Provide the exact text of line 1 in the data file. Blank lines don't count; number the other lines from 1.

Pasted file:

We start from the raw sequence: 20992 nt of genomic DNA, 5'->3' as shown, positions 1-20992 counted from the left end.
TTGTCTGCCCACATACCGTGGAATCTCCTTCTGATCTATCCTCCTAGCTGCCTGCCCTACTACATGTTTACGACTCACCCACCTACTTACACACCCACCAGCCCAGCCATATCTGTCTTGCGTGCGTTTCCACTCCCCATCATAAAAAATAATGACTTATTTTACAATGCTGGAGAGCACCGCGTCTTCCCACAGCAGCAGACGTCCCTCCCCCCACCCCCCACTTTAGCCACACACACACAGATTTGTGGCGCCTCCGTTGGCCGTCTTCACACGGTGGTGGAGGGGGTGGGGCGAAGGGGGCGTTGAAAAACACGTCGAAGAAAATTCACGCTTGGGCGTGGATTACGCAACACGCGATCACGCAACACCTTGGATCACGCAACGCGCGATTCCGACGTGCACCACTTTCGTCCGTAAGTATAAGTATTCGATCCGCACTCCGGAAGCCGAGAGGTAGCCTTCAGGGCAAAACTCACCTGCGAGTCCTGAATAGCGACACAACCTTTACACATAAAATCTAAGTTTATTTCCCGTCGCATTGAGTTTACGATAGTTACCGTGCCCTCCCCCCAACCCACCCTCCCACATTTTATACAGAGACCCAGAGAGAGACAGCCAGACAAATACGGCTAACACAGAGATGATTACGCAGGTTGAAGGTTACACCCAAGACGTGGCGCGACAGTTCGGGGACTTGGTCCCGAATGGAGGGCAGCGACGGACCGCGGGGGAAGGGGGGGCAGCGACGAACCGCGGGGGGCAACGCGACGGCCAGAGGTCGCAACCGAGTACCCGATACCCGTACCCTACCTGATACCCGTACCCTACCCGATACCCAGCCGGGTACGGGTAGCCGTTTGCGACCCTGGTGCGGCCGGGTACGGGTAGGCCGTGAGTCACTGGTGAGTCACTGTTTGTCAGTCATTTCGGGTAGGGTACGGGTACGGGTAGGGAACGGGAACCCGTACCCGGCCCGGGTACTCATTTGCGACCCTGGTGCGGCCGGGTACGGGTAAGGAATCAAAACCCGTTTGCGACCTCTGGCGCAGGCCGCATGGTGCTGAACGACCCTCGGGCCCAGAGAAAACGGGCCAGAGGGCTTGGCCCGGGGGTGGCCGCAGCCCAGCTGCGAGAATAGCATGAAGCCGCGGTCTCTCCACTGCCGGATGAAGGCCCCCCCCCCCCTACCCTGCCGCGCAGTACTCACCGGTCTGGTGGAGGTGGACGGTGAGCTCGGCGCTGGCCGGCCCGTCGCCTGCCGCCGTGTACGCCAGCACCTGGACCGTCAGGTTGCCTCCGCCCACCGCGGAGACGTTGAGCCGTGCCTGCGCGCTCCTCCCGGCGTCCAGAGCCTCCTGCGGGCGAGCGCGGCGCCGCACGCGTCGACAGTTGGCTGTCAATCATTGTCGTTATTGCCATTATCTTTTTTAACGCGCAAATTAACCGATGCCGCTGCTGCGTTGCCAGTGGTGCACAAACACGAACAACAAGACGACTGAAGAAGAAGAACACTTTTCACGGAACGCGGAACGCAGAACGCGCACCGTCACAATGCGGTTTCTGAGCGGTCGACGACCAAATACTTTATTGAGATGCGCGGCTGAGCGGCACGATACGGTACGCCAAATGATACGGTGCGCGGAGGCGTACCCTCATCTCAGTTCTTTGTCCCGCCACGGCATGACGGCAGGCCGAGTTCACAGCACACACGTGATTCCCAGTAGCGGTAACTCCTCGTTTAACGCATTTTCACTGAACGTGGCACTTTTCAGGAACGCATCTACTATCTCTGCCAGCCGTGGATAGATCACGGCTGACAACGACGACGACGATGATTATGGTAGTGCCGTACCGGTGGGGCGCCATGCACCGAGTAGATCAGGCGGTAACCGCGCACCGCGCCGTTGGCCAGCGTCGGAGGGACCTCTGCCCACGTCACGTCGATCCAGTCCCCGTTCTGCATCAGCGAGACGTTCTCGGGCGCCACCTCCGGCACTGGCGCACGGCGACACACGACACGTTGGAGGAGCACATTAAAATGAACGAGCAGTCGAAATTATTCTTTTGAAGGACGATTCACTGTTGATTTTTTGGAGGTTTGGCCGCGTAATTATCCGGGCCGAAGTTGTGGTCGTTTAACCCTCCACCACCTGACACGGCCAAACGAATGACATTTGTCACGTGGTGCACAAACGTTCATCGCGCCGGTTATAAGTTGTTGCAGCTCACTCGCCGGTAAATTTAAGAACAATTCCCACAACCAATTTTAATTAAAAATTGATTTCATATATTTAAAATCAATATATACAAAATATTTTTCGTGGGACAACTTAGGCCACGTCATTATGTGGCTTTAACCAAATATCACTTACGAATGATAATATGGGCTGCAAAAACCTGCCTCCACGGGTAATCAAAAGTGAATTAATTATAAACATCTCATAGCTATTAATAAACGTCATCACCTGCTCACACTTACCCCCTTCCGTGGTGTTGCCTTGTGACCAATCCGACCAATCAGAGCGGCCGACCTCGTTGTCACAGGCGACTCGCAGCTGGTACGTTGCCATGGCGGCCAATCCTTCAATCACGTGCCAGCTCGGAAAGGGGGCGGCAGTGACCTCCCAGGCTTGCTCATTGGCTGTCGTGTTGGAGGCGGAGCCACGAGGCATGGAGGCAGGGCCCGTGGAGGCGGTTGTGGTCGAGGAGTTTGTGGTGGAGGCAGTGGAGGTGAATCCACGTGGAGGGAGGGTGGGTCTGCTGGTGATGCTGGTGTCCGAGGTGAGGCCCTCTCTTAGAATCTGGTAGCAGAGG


We start from the raw sequence: 20992 nt of genomic DNA, 5'->3' as shown, positions 1-20992 counted from the left end.